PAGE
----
Dale’s second prison term ended after eight years and a few months, just in time to see Wandale blossom into one of Kentucky’s best high school football prospects.
He knew from the moment he said “I’m gonna be gone for a while” that he would have to be a different man when he was released. Dale returned to Frankfort and established businesses, G.U.R.U Fitness and G.U.R.U Sports Performance, along with his brother, Roni, another former Frankfort sports star who went down a criminal path. The two train local athletes and are motivational speakers who don’t shy away from their past actions.
“If I am intelligent enough to make a million dollars doing wrong, I’m intelligent enough to make a million dollars doing right, you know?” Dale said. “Why not use this same intelligence and transform it into something that’s not wrong? You’re not hurting society, you’re helping society by helping kids and other people become better than what they actually think they can.”
Wandale was his first student.
“He’s always been the guy that’s like, ‘This is what I did, don’t mess up like I did,’” Wandale said. “Everybody that looks at him now is like, ‘You have the perfect dad and yada yada yada,’ and I’m like, ‘Yeah, now he’s the perfect dad,’ but most people don’t know what happened before. But I love him to death. I wouldn’t trade him for anything. He’s always helped me through everything and definitely some of the choices I’ve made I wouldn’t have made if he wasn’t in my life. I wouldn’t have known, ‘Don’t do this,’ if he wasn’t in my life. The mistakes that he made helped me.”
Wandale wants two things from his final football season: for his team to improve on its 8-4 record in 2017 and to win Mr. Football. He’s humble, but that doesn’t mean he lacks confidence.
“That’s been a dream of mine ever since I heard about the award,” Wandale said. “People are like, ‘The best player in the state always gets this award,’ so my freshman year I’m like, ‘Senior year, that’s gonna be mine.’ That’s always been my mentality ever since I was 5. That’s when my dad taught me, ‘Whenever you step on a football field, you’re the best player.’ That’s what I’ve thought, even if I wasn’t, that’s how I always am.”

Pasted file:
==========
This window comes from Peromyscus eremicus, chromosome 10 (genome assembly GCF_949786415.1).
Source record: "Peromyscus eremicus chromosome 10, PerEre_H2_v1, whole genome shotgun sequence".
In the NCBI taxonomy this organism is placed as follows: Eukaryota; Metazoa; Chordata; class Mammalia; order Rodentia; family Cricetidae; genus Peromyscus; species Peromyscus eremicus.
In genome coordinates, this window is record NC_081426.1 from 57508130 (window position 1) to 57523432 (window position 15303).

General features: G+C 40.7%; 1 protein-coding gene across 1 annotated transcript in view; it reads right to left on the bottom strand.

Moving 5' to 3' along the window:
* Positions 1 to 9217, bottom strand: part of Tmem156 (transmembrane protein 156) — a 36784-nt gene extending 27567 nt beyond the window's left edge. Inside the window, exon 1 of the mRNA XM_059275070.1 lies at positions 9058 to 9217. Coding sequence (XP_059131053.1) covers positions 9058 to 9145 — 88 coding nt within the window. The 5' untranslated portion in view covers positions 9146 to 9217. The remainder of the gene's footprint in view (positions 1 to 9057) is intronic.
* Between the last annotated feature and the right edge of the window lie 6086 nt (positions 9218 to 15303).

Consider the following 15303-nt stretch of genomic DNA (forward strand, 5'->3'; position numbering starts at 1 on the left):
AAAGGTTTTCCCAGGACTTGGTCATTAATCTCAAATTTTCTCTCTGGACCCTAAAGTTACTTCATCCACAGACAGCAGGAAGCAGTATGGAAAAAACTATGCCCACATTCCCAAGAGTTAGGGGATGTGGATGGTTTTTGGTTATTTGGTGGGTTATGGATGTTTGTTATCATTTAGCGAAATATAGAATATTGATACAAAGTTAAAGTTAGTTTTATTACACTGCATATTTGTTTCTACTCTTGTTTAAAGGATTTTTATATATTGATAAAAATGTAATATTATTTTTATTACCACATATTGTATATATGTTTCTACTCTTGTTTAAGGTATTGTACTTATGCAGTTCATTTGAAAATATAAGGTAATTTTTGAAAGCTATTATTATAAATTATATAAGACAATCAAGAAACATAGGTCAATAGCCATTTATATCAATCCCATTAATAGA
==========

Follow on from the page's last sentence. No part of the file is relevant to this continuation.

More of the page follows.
The rumor mill churned out a good one in January: Wandale Robinson was transferring to Trinity High School. A superstar whose first football steps were taken in Louisville would return and lead the city’s most distinguished program to yet another state title.
Turns out, there was fire behind that smoke.
“I will say that was almost a thing, but I decided it was best for me to stay here,” Wandale said. “I’ll get to graduate early and everybody in Frankfort has been around me ever since I started getting publicity my sophomore year. I just wanted to have something that Frankfort can claim, and they can claim me as ‘The Guy.’”
Western Hills will have a hard time competing for a district championship, let alone a state title — Boyle County and Lexington Catholic, two of its district foes, annually trot out rosters that dwarf that of the Wolverines — but sticking it out with his hometown teammates is a memory he’ll more cherish 30 years from now than a ring he might have won as a mercenary.
“Frankfort, we don’t have a LeBron James or a Derek Anderson or whatever,” Dale said. “But we have Wandale right now. The kids need that to see it doesn’t matter where you go to school, it’s how much work you’re willing to put in and how many sacrifices you want to make to get to that next level.”
His parents have touted the benefits of leaving Kentucky for college, among them insulation from the forces that derailed the careers of Dale and Roni, but Wandale has a tight-knit group of friends, most of them already in colleges around the state, and a support system that has helped keep him focused and away from any trouble.
At the end of the day, whether he’s playing 30 miles down I-75 or 12 hours away in Lincoln, Neb., he’ll have family in his cheering section.
“That’s my duty. That’s my job,” Dale said. “That’s why I work for myself, so I can have that availability and be able to leave when I choose to, cause I never want my kids to feel like they’re never gonna have a parent at a game or anything like that.”